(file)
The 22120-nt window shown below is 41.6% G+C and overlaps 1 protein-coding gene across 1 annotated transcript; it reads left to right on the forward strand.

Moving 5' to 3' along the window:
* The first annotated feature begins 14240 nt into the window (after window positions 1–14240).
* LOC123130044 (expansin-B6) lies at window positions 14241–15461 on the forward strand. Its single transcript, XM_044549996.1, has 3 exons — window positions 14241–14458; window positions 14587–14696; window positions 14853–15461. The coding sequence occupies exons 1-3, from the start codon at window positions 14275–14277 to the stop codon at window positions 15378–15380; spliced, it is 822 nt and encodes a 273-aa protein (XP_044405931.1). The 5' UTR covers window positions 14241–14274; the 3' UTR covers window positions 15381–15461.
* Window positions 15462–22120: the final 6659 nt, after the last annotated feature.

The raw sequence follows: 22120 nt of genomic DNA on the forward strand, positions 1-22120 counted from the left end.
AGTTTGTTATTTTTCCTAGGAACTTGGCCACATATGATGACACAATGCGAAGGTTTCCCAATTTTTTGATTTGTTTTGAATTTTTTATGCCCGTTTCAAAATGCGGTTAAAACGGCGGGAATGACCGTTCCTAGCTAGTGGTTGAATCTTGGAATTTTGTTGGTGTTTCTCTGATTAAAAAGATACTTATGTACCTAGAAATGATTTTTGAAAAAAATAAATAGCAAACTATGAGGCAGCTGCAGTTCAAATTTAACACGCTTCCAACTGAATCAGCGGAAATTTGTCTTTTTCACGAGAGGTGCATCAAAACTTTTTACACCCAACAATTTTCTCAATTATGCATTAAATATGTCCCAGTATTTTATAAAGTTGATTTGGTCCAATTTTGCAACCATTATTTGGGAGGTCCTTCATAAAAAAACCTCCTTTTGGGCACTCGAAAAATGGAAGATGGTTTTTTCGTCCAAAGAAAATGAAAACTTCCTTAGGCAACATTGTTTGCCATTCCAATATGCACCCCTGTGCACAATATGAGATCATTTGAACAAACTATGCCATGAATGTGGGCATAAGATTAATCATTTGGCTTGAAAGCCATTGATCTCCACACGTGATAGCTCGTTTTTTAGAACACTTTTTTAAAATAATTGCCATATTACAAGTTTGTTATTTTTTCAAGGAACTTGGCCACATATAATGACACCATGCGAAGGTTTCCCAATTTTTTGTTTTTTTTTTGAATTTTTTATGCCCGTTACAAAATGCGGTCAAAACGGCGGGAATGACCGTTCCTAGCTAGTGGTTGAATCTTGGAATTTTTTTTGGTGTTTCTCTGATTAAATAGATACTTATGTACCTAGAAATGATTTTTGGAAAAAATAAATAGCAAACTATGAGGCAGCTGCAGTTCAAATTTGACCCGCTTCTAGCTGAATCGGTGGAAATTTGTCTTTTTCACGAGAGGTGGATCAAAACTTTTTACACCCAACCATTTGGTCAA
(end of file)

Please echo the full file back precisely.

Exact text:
The 22120-nt window shown below is 41.6% G+C and overlaps 1 protein-coding gene across 1 annotated transcript; it reads left to right on the forward strand.

Moving 5' to 3' along the window:
* The first annotated feature begins 14240 nt into the window (after window positions 1–14240).
* LOC123130044 (expansin-B6) lies at window positions 14241–15461 on the forward strand. Its single transcript, XM_044549996.1, has 3 exons — window positions 14241–14458; window positions 14587–14696; window positions 14853–15461. The coding sequence occupies exons 1-3, from the start codon at window positions 14275–14277 to the stop codon at window positions 15378–15380; spliced, it is 822 nt and encodes a 273-aa protein (XP_044405931.1). The 5' UTR covers window positions 14241–14274; the 3' UTR covers window positions 15381–15461.
* Window positions 15462–22120: the final 6659 nt, after the last annotated feature.

The raw sequence follows: 22120 nt of genomic DNA on the forward strand, positions 1-22120 counted from the left end.
AGTTTGTTATTTTTCCTAGGAACTTGGCCACATATGATGACACAATGCGAAGGTTTCCCAATTTTTTGATTTGTTTTGAATTTTTTATGCCCGTTTCAAAATGCGGTTAAAACGGCGGGAATGACCGTTCCTAGCTAGTGGTTGAATCTTGGAATTTTGTTGGTGTTTCTCTGATTAAAAAGATACTTATGTACCTAGAAATGATTTTTGAAAAAAATAAATAGCAAACTATGAGGCAGCTGCAGTTCAAATTTAACACGCTTCCAACTGAATCAGCGGAAATTTGTCTTTTTCACGAGAGGTGCATCAAAACTTTTTACACCCAACAATTTTCTCAATTATGCATTAAATATGTCCCAGTATTTTATAAAGTTGATTTGGTCCAATTTTGCAACCATTATTTGGGAGGTCCTTCATAAAAAAACCTCCTTTTGGGCACTCGAAAAATGGAAGATGGTTTTTTCGTCCAAAGAAAATGAAAACTTCCTTAGGCAACATTGTTTGCCATTCCAATATGCACCCCTGTGCACAATATGAGATCATTTGAACAAACTATGCCATGAATGTGGGCATAAGATTAATCATTTGGCTTGAAAGCCATTGATCTCCACACGTGATAGCTCGTTTTTTAGAACACTTTTTTAAAATAATTGCCATATTACAAGTTTGTTATTTTTTCAAGGAACTTGGCCACATATAATGACACCATGCGAAGGTTTCCCAATTTTTTGTTTTTTTTTTGAATTTTTTATGCCCGTTACAAAATGCGGTCAAAACGGCGGGAATGACCGTTCCTAGCTAGTGGTTGAATCTTGGAATTTTTTTTGGTGTTTCTCTGATTAAATAGATACTTATGTACCTAGAAATGATTTTTGGAAAAAATAAATAGCAAACTATGAGGCAGCTGCAGTTCAAATTTGACCCGCTTCTAGCTGAATCGGTGGAAATTTGTCTTTTTCACGAGAGGTGGATCAAAACTTTTTACACCCAACCATTTGGTCAA